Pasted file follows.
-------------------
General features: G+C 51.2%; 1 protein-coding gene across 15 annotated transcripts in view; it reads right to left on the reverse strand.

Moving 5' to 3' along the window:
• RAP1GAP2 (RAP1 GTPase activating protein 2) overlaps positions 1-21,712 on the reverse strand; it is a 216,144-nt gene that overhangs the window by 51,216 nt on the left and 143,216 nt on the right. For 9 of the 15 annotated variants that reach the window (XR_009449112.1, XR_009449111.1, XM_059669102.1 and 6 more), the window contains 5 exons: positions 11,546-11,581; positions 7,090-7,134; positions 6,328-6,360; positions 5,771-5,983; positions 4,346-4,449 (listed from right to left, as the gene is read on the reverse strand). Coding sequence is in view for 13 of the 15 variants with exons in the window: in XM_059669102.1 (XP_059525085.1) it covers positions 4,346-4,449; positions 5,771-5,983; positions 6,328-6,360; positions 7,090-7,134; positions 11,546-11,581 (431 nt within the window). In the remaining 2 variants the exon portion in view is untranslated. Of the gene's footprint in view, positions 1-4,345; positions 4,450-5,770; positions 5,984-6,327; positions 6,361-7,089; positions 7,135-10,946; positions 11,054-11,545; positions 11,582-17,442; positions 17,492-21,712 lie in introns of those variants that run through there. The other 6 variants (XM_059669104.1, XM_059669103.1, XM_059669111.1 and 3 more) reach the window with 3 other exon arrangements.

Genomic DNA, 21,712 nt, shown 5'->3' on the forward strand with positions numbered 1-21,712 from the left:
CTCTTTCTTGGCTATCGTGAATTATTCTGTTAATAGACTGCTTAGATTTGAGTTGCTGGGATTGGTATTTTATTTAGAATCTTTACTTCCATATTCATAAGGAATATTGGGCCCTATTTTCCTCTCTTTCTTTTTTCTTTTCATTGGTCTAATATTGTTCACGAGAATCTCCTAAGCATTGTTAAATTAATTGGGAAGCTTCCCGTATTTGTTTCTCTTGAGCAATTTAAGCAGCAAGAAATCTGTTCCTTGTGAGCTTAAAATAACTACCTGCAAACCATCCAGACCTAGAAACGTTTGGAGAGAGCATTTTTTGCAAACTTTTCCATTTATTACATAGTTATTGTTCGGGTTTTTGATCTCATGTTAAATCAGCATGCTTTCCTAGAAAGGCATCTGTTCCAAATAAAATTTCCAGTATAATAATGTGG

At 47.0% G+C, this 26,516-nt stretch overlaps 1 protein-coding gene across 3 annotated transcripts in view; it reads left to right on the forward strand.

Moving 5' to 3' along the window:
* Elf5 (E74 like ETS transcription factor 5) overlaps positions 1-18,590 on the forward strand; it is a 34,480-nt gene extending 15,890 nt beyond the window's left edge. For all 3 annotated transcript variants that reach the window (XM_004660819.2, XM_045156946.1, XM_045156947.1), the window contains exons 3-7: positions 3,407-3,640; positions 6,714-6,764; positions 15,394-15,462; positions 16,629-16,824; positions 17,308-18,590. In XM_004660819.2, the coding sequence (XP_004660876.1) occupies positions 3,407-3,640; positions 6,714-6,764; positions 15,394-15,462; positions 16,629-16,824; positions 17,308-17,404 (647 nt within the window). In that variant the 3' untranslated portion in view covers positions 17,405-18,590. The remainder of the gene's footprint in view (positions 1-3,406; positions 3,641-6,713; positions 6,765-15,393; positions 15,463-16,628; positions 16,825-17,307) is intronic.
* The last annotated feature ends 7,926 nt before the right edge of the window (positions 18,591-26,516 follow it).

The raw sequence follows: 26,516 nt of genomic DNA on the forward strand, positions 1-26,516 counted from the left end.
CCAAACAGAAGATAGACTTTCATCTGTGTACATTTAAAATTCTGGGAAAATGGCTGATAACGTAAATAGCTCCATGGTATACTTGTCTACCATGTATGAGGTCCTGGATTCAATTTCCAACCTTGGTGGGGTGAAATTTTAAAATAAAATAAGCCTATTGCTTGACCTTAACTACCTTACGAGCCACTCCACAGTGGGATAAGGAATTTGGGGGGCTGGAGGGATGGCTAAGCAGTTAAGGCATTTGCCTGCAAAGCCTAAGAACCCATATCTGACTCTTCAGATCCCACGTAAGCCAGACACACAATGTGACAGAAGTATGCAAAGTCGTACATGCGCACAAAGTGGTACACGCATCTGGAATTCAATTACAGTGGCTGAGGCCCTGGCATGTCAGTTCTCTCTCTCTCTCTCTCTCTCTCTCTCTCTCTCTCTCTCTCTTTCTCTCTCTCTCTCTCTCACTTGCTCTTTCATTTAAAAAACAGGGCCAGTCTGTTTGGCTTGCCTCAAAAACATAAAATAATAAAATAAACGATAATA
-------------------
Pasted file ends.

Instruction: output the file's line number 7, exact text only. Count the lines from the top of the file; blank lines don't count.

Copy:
Moving 5' to 3' along the window: